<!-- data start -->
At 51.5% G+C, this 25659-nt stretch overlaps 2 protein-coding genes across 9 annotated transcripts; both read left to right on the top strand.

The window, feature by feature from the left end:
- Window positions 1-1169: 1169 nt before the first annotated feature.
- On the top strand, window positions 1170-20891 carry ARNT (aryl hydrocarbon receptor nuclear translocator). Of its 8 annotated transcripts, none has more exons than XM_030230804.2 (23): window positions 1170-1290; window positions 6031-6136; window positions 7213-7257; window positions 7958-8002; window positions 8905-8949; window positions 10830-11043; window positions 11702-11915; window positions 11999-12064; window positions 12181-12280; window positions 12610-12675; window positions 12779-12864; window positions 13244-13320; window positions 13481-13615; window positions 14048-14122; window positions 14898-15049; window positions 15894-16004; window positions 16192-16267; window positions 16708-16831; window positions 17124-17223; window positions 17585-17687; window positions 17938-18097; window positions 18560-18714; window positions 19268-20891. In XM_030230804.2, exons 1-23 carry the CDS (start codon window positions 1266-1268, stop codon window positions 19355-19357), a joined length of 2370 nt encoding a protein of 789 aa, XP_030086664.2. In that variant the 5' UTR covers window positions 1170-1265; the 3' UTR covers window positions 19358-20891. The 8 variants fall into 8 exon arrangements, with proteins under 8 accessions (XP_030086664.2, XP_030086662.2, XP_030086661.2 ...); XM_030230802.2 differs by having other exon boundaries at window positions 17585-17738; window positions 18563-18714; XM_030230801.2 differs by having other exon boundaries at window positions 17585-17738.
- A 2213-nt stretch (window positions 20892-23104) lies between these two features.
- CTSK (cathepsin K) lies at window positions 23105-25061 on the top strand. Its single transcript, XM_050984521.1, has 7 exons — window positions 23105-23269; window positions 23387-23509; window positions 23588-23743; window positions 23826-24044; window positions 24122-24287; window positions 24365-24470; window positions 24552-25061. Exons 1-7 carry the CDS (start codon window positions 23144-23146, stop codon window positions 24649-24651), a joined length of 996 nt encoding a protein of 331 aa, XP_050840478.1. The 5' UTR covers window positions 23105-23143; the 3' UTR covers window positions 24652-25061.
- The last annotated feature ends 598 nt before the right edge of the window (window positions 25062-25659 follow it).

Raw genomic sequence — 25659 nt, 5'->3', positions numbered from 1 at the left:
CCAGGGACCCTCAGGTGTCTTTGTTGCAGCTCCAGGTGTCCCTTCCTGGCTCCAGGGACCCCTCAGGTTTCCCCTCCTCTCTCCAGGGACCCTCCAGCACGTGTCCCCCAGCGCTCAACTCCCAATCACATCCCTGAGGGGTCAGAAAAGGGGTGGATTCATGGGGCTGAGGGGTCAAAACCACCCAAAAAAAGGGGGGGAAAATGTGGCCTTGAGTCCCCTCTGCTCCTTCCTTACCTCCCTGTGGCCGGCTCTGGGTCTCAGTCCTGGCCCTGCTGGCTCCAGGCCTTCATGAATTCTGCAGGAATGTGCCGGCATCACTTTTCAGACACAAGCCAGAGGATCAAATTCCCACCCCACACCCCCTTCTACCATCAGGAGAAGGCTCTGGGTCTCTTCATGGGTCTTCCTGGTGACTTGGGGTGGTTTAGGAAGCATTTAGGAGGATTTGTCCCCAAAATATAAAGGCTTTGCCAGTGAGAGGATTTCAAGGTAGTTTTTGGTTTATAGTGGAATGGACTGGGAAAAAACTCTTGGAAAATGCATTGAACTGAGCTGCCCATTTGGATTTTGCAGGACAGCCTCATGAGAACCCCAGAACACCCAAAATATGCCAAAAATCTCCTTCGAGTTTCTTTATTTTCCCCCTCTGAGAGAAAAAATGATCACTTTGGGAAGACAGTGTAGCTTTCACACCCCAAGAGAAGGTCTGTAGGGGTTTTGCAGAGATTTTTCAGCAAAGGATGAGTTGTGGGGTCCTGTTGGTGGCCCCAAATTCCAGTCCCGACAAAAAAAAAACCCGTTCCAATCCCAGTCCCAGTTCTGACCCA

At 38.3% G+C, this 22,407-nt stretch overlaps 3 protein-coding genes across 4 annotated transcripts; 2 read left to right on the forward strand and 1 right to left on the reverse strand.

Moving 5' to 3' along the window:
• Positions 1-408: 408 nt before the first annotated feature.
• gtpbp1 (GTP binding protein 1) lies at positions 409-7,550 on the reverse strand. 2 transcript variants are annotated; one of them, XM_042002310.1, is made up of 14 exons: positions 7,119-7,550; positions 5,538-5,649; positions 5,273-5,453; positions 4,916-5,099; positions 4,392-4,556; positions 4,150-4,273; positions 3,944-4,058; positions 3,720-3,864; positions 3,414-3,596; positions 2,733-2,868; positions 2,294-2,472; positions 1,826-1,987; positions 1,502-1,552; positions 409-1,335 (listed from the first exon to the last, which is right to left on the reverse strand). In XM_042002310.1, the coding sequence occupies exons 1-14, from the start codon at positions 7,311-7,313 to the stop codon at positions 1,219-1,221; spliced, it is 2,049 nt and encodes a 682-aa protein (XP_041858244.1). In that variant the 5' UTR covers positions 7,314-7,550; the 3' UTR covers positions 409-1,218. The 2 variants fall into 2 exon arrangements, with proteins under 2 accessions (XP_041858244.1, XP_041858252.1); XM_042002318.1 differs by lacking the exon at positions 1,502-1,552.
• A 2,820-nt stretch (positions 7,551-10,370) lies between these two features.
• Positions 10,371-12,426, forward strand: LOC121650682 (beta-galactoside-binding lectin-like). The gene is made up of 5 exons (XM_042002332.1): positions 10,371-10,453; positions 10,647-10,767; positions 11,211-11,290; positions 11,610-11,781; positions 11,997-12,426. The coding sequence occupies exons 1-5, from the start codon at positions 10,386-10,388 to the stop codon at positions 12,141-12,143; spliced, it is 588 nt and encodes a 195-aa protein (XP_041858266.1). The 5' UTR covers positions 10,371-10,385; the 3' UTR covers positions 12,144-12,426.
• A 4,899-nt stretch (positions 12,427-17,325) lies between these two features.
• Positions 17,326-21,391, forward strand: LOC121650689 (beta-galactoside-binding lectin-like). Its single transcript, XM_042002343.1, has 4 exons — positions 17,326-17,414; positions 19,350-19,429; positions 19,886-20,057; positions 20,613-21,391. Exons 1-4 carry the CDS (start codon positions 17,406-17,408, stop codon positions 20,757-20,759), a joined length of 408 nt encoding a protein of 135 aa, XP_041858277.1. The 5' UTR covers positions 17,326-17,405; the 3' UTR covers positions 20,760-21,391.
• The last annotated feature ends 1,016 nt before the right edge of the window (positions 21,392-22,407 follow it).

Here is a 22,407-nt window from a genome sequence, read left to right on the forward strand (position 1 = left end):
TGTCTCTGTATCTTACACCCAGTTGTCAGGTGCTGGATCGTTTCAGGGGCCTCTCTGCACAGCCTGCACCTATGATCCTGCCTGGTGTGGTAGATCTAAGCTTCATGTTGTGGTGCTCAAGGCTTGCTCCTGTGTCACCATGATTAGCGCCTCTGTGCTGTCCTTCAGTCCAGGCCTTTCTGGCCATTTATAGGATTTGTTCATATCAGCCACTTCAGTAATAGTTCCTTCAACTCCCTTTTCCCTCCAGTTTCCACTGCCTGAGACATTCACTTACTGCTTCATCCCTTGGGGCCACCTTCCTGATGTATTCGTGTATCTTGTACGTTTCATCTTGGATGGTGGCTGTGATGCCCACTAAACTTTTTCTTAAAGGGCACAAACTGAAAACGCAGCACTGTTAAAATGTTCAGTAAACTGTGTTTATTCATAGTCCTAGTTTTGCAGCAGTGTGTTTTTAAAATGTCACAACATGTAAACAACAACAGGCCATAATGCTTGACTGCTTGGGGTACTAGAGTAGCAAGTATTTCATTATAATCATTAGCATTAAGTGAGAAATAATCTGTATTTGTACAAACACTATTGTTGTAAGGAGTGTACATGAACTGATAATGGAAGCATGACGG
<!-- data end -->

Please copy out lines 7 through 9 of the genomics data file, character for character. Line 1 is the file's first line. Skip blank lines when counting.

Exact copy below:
- The last annotated feature ends 598 nt before the right edge of the window (window positions 25062-25659 follow it).

Raw genomic sequence — 25659 nt, 5'->3', positions numbered from 1 at the left:
CCAGGGACCCTCAGGTGTCTTTGTTGCAGCTCCAGGTGTCCCTTCCTGGCTCCAGGGACCCCTCAGGTTTCCCCTCCTCTCTCCAGGGACCCTCCAGCACGTGTCCCCCAGCGCTCAACTCCCAATCACATCCCTGAGGGGTCAGAAAAGGGGTGGATTCATGGGGCTGAGGGGTCAAAACCACCCAAAAAAAGGGGGGGAAAATGTGGCCTTGAGTCCCCTCTGCTCCTTCCTTACCTCCCTGTGGCCGGCTCTGGGTCTCAGTCCTGGCCCTGCTGGCTCCAGGCCTTCATGAATTCTGCAGGAATGTGCCGGCATCACTTTTCAGACACAAGCCAGAGGATCAAATTCCCACCCCACACCCCCTTCTACCATCAGGAGAAGGCTCTGGGTCTCTTCATGGGTCTTCCTGGTGACTTGGGGTGGTTTAGGAAGCATTTAGGAGGATTTGTCCCCAAAATATAAAGGCTTTGCCAGTGAGAGGATTTCAAGGTAGTTTTTGGTTTATAGTGGAATGGACTGGGAAAAAACTCTTGGAAAATGCATTGAACTGAGCTGCCCATTTGGATTTTGCAGGACAGCCTCATGAGAACCCCAGAACACCCAAAATATGCCAAAAATCTCCTTCGAGTTTCTTTATTTTCCCCCTCTGAGAGAAAAAATGATCACTTTGGGAAGACAGTGTAGCTTTCACACCCCAAGAGAAGGTCTGTAGGGGTTTTGCAGAGATTTTTCAGCAAAGGATGAGTTGTGGGGTCCTGTTGGTGGCCCCAAATTCCAGTCCCGACAAAAAAAAAACCCGTTCCAATCCCAGTCCCAGTTCTGACCCA